Sixty years ago, country music was basically about murdering your wife. Love and violence; heartbreak, regret. Somehow, by the 2010s, the same energies were funnelled into music about murdering your car. People still tend to associate country with some notion of rural backwardness, Southern swamps, trailer incest – but this is music from a J.G. Ballard nightmare-future. A cyberpunk world of machine sexuality, machine sadism, sex-death in the bowels of the machine. Country-pop is the most utterly modern music there is.

Trucks are not the only fetish-objects, of course. The holy trinity of the golden age of objectively awful bro-country is the truck, the pair of blue jeans, and the cold beer. There are endless songs devoted to each, but the really special ones are those, like the Zac Brown Band’s ‘Chicken Fried’ from 2003, that manage to run through all of them. Less an actually coherent narrative, and more a sort of ritual prayer, naming the totems in turn:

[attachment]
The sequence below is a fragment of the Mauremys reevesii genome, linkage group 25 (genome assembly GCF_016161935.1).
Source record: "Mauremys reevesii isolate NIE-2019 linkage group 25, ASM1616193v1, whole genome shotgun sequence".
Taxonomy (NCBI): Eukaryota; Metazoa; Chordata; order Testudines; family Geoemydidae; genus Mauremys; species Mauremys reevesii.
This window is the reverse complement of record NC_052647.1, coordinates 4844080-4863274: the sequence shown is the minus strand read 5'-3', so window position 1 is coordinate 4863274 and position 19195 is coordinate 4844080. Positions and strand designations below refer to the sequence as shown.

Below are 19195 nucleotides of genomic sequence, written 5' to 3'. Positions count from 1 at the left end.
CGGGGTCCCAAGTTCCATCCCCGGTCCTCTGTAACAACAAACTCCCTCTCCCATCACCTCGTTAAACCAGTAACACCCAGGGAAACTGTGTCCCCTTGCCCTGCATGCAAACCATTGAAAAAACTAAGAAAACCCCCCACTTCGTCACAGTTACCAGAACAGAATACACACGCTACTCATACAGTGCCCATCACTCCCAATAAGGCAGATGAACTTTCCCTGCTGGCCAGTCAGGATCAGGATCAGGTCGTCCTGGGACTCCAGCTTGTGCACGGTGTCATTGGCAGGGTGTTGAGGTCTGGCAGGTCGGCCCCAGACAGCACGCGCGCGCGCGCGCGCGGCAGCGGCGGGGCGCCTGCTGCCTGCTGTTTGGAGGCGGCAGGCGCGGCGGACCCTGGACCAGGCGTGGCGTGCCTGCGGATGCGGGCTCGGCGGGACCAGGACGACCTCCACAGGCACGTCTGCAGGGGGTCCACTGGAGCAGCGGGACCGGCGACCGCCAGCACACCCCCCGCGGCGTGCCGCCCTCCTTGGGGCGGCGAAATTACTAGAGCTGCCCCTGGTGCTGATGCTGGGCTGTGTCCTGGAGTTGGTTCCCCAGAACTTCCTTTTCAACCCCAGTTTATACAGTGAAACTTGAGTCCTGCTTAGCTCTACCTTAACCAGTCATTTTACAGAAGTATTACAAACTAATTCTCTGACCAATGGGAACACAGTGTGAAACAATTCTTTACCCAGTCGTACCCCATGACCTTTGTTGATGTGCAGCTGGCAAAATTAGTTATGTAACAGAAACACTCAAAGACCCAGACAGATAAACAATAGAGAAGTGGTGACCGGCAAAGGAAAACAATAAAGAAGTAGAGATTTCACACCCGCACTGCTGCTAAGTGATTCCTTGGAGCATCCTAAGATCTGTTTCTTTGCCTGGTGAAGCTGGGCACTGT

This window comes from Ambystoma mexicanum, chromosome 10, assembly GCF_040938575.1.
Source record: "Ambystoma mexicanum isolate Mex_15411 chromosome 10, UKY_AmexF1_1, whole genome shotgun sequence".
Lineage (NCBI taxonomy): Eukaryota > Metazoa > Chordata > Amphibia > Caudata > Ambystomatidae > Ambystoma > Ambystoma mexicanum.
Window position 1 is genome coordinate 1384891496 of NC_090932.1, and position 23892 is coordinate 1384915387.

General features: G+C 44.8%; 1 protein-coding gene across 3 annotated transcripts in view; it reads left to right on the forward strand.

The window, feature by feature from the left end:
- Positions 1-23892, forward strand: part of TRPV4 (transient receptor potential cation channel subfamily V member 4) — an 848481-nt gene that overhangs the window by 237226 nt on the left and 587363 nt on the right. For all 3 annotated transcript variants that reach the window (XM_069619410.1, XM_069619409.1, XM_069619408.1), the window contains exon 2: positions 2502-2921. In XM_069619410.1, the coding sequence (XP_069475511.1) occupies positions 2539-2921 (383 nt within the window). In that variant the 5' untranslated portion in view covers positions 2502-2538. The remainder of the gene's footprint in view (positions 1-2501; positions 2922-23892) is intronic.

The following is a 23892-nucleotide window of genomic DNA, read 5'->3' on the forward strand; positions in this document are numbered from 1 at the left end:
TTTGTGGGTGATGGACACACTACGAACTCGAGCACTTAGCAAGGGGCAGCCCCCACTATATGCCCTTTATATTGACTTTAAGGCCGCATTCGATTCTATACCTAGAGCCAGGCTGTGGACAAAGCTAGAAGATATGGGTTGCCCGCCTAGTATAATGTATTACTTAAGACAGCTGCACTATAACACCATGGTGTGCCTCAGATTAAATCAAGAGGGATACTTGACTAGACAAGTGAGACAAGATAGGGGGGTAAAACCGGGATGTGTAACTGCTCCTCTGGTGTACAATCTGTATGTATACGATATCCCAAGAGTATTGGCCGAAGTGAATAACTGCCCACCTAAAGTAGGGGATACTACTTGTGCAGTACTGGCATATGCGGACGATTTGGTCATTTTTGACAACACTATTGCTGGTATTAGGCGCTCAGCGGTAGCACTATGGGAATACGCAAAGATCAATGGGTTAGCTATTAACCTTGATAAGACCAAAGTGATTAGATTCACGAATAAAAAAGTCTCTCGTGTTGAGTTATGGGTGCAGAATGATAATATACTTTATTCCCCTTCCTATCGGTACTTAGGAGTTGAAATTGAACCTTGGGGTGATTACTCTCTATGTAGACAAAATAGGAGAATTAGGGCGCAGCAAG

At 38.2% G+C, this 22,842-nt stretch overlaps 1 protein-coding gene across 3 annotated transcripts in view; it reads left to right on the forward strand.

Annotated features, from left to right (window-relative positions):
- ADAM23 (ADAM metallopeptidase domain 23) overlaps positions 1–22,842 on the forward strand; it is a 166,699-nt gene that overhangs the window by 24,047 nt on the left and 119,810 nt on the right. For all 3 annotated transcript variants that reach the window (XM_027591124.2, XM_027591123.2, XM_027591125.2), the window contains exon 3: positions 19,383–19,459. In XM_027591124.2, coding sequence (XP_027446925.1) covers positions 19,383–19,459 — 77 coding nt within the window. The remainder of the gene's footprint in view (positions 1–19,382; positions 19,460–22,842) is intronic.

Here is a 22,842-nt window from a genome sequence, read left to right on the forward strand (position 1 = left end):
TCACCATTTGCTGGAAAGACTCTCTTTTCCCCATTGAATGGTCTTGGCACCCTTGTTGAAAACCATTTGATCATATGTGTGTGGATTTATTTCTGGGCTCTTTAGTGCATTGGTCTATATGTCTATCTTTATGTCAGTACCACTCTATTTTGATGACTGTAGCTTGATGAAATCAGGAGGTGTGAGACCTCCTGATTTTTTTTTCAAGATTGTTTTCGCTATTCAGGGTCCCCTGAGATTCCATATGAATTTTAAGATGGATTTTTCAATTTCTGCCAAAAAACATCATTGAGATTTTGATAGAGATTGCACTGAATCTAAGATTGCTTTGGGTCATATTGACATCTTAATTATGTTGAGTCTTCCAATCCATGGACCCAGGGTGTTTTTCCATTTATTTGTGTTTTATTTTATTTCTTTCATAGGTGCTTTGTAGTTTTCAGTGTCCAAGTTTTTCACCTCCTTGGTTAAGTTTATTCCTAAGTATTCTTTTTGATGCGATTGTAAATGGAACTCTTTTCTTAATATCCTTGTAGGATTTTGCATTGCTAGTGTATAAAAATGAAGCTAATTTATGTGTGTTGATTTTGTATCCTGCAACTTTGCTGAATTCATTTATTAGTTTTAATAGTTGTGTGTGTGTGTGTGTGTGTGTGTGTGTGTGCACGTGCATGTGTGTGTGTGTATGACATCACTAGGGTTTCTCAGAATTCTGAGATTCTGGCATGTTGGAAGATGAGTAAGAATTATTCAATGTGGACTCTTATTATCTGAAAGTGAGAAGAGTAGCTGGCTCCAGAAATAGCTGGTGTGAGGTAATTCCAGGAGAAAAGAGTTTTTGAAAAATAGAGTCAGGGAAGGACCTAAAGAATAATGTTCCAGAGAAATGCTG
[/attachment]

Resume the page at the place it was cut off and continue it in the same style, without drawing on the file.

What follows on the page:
You know I like my chicken-fried
Cold beer on a Friday night
A pair of jeans that fit just right
And the radio up…

About midway through the song, the music quietens down for a moment, and the tone turns solemn: military drums roll for Zac Brown’s tribute to the men and women of the US Armed Forces. ‘Salute the ones who died,/ the ones who gave their lives, so we don’t have to sacrifice/ all the things we love…/ like our chicken fried.’ Every kid whose brains were splattered against the floor of a defoliated jungle, everyone incinerated by a roadside IED in the Hindu Kush: it was all worth it, for the greater good of blue jeans and beer.